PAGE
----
House votes to release Donald Trump’s tax returns after years of legal fighting

An influential congressional committee voted on Tuesday to release former president Donald Trump’s tax returns, bringing to an end a legal saga that began in 2019 and reached as high as the US Supreme Court.

The Democratically controlled House Ways and Means Committee agreed 24 to 16, along partisan lines, to share the returns with the public.

Though large parts of Mr Trump’s tax returns have been reported by the press and scrutinised by investigators in places like New York, the release still marks a major political blow for Mr Trump, who sought to block Congress from accessing his taxes.

Republicans on the committee decried the release as a partisan attack and said they doubted the Democrats’ stated purpose of needing the tax returns in order to review the IRS’s presidential audit programme.

“What was clear today is that public disclosure of President Trump’s private tax returns has nothing to do with the stated purpose of reviewing the IRS presidential audit process,” Representative Kevin Brady of Texas told the New York Times.

The returns, which still need to be redacted to protect personal information, will cover Mr Trump’s taxes from 2015 to 2020. It is unclear when they will be released to the public.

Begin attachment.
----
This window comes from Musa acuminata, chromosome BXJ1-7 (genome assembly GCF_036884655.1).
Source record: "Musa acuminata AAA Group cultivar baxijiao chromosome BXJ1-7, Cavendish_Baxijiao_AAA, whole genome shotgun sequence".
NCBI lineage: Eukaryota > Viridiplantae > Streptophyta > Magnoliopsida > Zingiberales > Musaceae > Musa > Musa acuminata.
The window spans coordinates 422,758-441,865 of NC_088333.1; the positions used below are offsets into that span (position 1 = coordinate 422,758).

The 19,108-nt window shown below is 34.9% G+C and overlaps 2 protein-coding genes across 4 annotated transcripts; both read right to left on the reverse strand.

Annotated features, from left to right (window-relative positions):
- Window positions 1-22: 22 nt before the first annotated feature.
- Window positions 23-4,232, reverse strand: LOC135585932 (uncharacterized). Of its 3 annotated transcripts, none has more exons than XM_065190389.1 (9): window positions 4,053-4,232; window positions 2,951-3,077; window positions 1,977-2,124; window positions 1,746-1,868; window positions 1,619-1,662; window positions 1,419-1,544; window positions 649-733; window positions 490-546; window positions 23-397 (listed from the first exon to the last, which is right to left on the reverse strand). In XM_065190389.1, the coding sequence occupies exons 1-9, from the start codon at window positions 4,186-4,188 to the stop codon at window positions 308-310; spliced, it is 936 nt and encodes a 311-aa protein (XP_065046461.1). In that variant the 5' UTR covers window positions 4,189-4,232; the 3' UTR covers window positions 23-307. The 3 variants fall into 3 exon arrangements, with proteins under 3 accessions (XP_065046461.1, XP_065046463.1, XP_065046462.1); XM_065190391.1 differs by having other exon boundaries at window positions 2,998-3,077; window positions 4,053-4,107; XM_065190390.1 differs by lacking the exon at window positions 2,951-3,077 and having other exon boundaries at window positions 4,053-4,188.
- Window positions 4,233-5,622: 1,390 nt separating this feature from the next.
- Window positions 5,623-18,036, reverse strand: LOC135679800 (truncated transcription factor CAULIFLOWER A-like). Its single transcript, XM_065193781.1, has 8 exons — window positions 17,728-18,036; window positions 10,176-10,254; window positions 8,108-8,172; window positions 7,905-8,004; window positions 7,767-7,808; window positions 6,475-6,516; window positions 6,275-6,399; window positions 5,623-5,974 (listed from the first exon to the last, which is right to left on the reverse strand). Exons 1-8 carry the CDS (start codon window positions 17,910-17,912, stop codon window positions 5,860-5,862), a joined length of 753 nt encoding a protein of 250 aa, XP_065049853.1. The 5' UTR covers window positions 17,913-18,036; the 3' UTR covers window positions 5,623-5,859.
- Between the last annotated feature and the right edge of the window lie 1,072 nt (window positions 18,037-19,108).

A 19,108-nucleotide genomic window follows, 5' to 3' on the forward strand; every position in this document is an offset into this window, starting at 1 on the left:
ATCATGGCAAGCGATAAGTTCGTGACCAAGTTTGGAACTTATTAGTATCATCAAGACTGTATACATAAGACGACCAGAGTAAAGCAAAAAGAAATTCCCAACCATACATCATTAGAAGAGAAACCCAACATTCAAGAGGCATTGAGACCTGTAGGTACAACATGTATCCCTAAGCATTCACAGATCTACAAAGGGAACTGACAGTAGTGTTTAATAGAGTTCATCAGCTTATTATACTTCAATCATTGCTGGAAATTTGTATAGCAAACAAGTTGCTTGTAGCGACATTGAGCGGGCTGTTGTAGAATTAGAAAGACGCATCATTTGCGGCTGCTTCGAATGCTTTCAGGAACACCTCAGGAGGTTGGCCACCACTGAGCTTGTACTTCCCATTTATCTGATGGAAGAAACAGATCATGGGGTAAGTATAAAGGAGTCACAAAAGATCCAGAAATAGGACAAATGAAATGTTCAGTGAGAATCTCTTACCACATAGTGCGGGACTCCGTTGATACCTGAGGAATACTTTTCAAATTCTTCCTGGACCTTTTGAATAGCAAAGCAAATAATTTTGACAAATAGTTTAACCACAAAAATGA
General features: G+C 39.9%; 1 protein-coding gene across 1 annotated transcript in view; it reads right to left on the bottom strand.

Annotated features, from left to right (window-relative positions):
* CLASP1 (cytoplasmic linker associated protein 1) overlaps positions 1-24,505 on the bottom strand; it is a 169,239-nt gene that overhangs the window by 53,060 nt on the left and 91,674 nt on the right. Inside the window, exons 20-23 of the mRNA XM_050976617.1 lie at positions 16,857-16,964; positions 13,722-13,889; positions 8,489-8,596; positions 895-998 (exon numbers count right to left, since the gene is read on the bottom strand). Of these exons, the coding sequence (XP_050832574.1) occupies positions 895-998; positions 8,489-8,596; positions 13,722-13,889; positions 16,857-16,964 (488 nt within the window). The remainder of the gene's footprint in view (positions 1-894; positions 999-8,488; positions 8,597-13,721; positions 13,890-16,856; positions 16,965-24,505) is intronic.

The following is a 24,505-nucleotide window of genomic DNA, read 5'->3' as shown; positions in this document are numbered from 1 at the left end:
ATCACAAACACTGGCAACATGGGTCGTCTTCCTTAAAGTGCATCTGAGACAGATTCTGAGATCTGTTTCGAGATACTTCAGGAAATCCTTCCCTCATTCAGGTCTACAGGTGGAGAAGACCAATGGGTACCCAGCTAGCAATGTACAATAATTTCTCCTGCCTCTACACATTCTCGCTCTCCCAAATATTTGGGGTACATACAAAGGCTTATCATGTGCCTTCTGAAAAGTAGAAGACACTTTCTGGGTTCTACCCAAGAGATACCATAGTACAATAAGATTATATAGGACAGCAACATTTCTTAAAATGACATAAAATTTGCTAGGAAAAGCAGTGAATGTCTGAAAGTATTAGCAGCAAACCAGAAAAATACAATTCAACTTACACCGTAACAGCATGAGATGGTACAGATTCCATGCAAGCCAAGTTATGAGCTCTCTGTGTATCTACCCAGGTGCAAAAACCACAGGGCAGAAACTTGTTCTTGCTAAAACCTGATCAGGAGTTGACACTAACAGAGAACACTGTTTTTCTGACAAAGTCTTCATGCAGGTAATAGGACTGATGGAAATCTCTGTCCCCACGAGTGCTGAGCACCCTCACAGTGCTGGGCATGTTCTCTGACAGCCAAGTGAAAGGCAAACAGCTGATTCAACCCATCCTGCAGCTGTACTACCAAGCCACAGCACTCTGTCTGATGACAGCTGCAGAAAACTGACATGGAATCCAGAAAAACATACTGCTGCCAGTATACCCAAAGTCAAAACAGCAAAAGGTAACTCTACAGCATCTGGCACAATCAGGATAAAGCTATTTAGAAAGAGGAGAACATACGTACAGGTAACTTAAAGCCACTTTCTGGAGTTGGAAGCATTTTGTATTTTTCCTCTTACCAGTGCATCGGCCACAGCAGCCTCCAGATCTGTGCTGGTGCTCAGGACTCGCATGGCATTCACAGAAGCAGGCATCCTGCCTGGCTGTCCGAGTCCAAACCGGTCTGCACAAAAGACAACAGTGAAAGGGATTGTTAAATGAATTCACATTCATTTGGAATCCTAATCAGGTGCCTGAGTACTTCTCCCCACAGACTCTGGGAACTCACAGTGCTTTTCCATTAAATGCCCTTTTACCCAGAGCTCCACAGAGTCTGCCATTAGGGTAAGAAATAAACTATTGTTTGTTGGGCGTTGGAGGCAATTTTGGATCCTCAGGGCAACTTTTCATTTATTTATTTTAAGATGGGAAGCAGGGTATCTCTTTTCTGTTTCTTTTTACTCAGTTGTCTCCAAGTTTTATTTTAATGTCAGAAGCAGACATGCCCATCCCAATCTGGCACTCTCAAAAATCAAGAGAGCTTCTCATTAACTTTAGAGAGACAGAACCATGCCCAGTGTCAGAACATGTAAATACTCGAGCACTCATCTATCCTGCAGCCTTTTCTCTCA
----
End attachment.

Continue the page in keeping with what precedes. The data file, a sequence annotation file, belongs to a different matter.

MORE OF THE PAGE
In November, a Supreme Court ruling cleared the way for Congress to access the records.

The tax returns vote comes a day after the congressional January 6 committee agreed unanimously to send four criminal referals to the Justice Department, which argue the former president aided or provided comfort to an insurrection aimed at toppling the US government.

During Mr Trump’s 2016 and 2020 campaigns, he broke with tradition and did not voluntarily share his returns with voters.

The former president also went to the high court two other times to shield his tax returns, once from a grand jury investigation in New York and another from the House Oversight Committee. He lost both cases.

Elsewhere, the finances of Mr Trump and his business are the subject of a $250m lawsuit from the New York attorney general, accusing the former president of falsely inflating his net worth by billions to receive tax benefits and other undue financial advantages.

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